The Liberal Case for Neil Gorsuch

President Donald J. Trump has selected Neil Gorsuch, Judge of the United States Court of Appeals for the Tenth Circuit, as his nominee for the United States Supreme Court. Support for his choice seems to be unanimous among Republicans which is unsurprising. What is interesting, however, is that Democrats seem to be more divided about the issue.

The responses to his nomination have been mixed: Sen. Elizabeth Warren (D-Mass.) directly opposes him while Sen. Heidi Heitkamp (D-N.D.) supported giving him a confirmation vote and Sen. Joe Manchin (D-W.V.) said, “I understand he has [basically] impeccable credentials, well thought of in a class with Barack Obama at Harvard, and he got overwhelmingly unanimous consent when he came through this process before.”

A wide range of opinions is understandable, but there are several reasons Democrats should support Neil Gorsuch for the position of Supreme Court justice. Ranging from his support for criminal justice reform to his skepticism of government power (including opposition to the expanding number of criminal laws) and his personal disagreements with Trump, there are several aspects of Gorsuch’s nomination that should appeal to Democrats as well as Republicans.

The most important issue that should make Democrats interested in Gorsuch’s nomination is his staunch support for the Fourth Amendment. In the case of United States v. Carloss, Gorsuch strongly dissented against a warrantless “knock and talk.” Agents with the federal Bureau of Alcohol, Tobacco and Firearms, accessed a front porch to try to get the homeowner, Ralph Carloss, to let them enter the home DESPITE the fact that the homeowner had several “No Trespassing” signs in front of his property.

The court ruled in favor of the agents, but Gorsuch dissented, arguing that they needed a warrant in order to go onto the front porch of the home due to the no trespassing sign. The agents attempted to argue they had “implied consent,” but Gorsuch stated that the multiple “No Trespassing” signs suggested otherwise.

He has also discussed concerns for issues involving individual privacy in an age of expanding policing technology. In the case United States v. Denson, where doppler radar devices were used, Gorsuch wrote, “New technologies bring with them not only new opportunities for law enforcement to catch criminals but also new risks for abuse and new ways to invade constitutional rights” in the ruling. This has become a pressing issue in the modern day with police using stingray phone tracking devices and the continued use of red light cameras. Nevertheless, Gorsuch has always ruled in favor of the individual and in support of the Fourth Amendment.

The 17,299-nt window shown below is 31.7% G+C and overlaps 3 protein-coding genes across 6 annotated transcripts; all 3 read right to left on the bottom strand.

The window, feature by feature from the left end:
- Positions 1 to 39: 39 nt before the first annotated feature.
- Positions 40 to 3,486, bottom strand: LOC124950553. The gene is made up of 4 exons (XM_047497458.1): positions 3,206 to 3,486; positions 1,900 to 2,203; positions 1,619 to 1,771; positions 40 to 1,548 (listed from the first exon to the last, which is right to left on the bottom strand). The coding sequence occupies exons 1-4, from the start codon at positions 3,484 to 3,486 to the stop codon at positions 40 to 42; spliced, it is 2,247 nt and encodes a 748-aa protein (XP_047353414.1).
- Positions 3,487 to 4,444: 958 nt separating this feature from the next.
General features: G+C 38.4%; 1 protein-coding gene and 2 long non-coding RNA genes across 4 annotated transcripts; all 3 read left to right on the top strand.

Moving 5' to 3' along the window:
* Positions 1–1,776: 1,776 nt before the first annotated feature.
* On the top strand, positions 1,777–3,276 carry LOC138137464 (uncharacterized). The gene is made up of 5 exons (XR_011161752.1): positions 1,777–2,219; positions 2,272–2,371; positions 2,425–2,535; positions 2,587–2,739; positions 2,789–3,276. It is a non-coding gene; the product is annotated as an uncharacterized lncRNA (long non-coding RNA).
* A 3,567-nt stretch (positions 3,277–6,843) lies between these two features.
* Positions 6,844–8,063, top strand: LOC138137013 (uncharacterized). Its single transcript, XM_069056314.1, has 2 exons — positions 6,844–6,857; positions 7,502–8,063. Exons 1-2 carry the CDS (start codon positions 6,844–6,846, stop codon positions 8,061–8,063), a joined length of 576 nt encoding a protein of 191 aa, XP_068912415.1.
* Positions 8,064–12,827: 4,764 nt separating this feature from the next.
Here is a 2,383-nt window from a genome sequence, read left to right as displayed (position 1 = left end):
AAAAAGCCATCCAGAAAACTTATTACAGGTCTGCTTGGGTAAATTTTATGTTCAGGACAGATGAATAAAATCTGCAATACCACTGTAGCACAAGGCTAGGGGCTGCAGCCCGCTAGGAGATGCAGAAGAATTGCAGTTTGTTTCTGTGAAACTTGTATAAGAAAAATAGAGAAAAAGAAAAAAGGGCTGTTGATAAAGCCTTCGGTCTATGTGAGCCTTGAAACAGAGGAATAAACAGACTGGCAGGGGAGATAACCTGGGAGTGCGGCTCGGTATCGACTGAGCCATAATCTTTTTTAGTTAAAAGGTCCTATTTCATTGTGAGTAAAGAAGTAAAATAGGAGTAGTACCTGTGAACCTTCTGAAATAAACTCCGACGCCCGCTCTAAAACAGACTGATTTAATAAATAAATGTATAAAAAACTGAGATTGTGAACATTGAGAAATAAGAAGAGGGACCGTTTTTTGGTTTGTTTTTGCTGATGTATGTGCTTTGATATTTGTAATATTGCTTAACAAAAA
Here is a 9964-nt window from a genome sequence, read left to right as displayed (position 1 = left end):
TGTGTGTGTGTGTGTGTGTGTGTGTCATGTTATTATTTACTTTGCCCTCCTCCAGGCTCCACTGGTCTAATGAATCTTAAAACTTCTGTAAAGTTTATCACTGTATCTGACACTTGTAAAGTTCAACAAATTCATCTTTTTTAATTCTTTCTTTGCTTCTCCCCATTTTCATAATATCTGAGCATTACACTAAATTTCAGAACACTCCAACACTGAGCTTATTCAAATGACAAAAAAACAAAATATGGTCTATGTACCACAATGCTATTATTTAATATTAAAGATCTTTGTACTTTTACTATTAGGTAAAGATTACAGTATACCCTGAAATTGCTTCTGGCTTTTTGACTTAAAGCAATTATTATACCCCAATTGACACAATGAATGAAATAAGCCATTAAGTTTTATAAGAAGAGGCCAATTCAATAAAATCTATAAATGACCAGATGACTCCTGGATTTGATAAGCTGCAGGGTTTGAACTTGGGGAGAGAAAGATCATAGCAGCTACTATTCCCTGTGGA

Civil liberties and justice reform are issues liberals and Democrats have actively supported in the past few years. Former President Obama has been a supporter of criminal justice reform, even making a case for it in the Harvard Law Review this year. He wrote, “How we treat citizens who make mistakes (even serious mistakes), pay their debt to society, and deserve a second chance reflects who we are as a people and reveals a lot about our character and commitment to our founding principles.

Another supporter of criminal justice reform has been Sen. Cory Booker (D-N.J.), who said, “For me, a lot of this is very personal, because I connect it with real folks I’ve met on my journey. Then I realize that this has just multiplied and multiplied in every state of our country and that good people are being ground into a bad system, often because the system preys disproportionately on the most vulnerable people—poor folks, mentally ill folks, addicted folks, and minorities.

Judge Gorsuch has repeatedly proven himself to be a supporter of the fourth amendment and the rights of the accused. Giving him a seat on the Supreme Court would be a victory for criminal justice reform and for fourth amendment supporters everywhere.

Finally, there’s the last issue which is fear of him being a rubber stamp for the Trump administration. This has been an issue that has been making rounds in the press. However, the evidence actually suggests that this is completely unfounded. For example, he has disagreed with Trump in the past, calling Trump’s attacks on a federal appeals court judge “demoralizing” and “disheartening.” If Gorsuch is confirmed, then there will be a Supreme Court judge on the bench who is not afraid to disagree with the President and puts the law above partisanship.

To sum up, the left would do well to support Neil Gorsuch in his bid for the U.S. Supreme Court. He is a man dedicated to individual liberty, criminal justice reform, and willing to challenge executive overreach. It is unlikely that a candidate more open to the left will come along and Trump’s constant attacks on his opponents highlight that it is unlikely a follow up to Gorsuch should the nomination fail would be allowed to be as open minded. Gorsuch is the right man to address these issues and would be a good fit for the position. For that reason, there should be bipartisan support for Neil Gorsuch as we move to make him our country’s next Supreme Court justice.